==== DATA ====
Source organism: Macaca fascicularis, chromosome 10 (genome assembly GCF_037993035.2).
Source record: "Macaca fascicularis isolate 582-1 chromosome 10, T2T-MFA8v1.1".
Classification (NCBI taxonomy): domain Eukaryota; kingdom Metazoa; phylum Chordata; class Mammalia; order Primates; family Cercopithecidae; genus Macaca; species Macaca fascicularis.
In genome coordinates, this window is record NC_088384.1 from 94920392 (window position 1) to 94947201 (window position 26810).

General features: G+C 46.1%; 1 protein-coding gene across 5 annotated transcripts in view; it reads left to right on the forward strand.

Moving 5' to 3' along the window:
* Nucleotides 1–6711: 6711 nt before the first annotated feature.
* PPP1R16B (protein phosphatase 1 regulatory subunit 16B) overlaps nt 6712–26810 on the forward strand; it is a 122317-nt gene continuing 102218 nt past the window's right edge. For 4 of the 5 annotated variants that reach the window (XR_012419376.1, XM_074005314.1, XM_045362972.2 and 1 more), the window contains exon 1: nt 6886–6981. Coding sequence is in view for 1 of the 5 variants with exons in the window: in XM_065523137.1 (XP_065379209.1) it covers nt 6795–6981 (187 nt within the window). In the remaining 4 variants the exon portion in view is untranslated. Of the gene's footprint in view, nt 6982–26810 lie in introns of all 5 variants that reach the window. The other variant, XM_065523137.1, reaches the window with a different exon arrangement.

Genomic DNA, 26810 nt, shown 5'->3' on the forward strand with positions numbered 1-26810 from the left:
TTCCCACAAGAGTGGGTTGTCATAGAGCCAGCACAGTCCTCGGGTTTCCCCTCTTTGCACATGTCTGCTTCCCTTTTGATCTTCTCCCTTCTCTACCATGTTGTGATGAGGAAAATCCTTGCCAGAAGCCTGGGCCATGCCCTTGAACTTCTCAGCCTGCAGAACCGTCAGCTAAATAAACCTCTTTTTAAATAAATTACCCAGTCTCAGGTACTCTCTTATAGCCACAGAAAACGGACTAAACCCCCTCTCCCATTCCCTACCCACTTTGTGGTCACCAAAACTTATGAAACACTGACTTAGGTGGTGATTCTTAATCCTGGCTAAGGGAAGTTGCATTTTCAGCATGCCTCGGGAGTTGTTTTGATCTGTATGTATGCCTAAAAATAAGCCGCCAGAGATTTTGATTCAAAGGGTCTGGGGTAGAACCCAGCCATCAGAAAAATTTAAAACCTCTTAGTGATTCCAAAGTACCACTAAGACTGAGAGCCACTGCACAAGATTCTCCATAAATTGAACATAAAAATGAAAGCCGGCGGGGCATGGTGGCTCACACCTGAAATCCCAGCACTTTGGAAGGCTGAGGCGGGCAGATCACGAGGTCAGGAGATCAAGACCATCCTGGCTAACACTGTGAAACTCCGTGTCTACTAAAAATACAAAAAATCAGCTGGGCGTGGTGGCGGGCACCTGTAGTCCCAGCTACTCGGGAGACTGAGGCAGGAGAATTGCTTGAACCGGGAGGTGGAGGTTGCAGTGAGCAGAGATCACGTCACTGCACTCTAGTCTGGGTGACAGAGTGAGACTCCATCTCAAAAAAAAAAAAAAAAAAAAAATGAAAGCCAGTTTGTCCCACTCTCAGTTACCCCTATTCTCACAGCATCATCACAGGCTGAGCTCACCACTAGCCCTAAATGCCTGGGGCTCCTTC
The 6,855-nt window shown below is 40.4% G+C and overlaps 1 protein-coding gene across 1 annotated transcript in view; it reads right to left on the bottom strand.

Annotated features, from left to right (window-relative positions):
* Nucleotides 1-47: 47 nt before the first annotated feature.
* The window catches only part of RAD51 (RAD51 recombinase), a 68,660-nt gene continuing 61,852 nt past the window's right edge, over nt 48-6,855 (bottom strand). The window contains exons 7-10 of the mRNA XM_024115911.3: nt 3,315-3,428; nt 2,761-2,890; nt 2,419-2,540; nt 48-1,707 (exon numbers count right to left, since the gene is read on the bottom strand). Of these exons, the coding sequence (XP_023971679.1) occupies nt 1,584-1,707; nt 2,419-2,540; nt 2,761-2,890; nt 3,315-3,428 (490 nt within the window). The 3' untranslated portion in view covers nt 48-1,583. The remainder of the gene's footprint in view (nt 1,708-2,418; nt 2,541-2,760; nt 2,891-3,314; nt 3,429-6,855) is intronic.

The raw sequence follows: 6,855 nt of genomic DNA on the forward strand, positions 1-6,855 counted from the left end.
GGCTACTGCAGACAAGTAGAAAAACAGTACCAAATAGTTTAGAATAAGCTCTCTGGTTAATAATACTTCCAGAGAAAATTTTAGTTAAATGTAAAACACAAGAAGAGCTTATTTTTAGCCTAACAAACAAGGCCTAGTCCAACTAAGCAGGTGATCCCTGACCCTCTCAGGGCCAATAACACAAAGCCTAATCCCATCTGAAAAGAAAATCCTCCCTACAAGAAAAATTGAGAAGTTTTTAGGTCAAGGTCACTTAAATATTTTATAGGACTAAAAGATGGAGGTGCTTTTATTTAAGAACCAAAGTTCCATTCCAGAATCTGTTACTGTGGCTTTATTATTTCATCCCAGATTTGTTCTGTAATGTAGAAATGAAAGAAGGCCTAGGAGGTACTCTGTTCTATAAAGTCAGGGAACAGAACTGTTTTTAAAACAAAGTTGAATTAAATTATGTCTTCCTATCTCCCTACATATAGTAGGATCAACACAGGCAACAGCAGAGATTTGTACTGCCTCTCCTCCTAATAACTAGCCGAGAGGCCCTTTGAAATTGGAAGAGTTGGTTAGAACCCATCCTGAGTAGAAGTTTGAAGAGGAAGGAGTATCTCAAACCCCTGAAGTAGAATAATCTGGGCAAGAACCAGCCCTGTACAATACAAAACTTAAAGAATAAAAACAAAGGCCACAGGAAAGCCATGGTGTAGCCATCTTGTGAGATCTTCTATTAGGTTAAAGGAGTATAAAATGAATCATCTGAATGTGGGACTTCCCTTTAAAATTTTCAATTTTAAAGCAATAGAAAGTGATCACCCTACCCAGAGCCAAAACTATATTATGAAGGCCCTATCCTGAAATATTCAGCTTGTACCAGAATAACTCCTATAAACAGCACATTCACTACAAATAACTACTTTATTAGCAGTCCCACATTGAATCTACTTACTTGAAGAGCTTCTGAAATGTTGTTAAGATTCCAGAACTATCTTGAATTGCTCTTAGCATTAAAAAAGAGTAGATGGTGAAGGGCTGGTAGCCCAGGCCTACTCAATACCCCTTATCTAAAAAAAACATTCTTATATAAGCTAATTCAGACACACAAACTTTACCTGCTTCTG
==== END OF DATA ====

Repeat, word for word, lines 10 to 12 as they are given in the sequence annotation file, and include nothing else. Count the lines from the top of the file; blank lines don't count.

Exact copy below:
TTCCCACAAGAGTGGGTTGTCATAGAGCCAGCACAGTCCTCGGGTTTCCCCTCTTTGCACATGTCTGCTTCCCTTTTGATCTTCTCCCTTCTCTACCATGTTGTGATGAGGAAAATCCTTGCCAGAAGCCTGGGCCATGCCCTTGAACTTCTCAGCCTGCAGAACCGTCAGCTAAATAAACCTCTTTTTAAATAAATTACCCAGTCTCAGGTACTCTCTTATAGCCACAGAAAACGGACTAAACCCCCTCTCCCATTCCCTACCCACTTTGTGGTCACCAAAACTTATGAAACACTGACTTAGGTGGTGATTCTTAATCCTGGCTAAGGGAAGTTGCATTTTCAGCATGCCTCGGGAGTTGTTTTGATCTGTATGTATGCCTAAAAATAAGCCGCCAGAGATTTTGATTCAAAGGGTCTGGGGTAGAACCCAGCCATCAGAAAAATTTAAAACCTCTTAGTGATTCCAAAGTACCACTAAGACTGAGAGCCACTGCACAAGATTCTCCATAAATTGAACATAAAAATGAAAGCCGGCGGGGCATGGTGGCTCACACCTGAAATCCCAGCACTTTGGAAGGCTGAGGCGGGCAGATCACGAGGTCAGGAGATCAAGACCATCCTGGCTAACACTGTGAAACTCCGTGTCTACTAAAAATACAAAAAATCAGCTGGGCGTGGTGGCGGGCACCTGTAGTCCCAGCTACTCGGGAGACTGAGGCAGGAGAATTGCTTGAACCGGGAGGTGGAGGTTGCAGTGAGCAGAGATCACGTCACTGCACTCTAGTCTGGGTGACAGAGTGAGACTCCATCTCAAAAAAAAAAAAAAAAAAAAAATGAAAGCCAGTTTGTCCCACTCTCAGTTACCCCTATTCTCACAGCATCATCACAGGCTGAGCTCACCACTAGCCCTAAATGCCTGGGGCTCCTTC
The 6,855-nt window shown below is 40.4% G+C and overlaps 1 protein-coding gene across 1 annotated transcript in view; it reads right to left on the bottom strand.

Annotated features, from left to right (window-relative positions):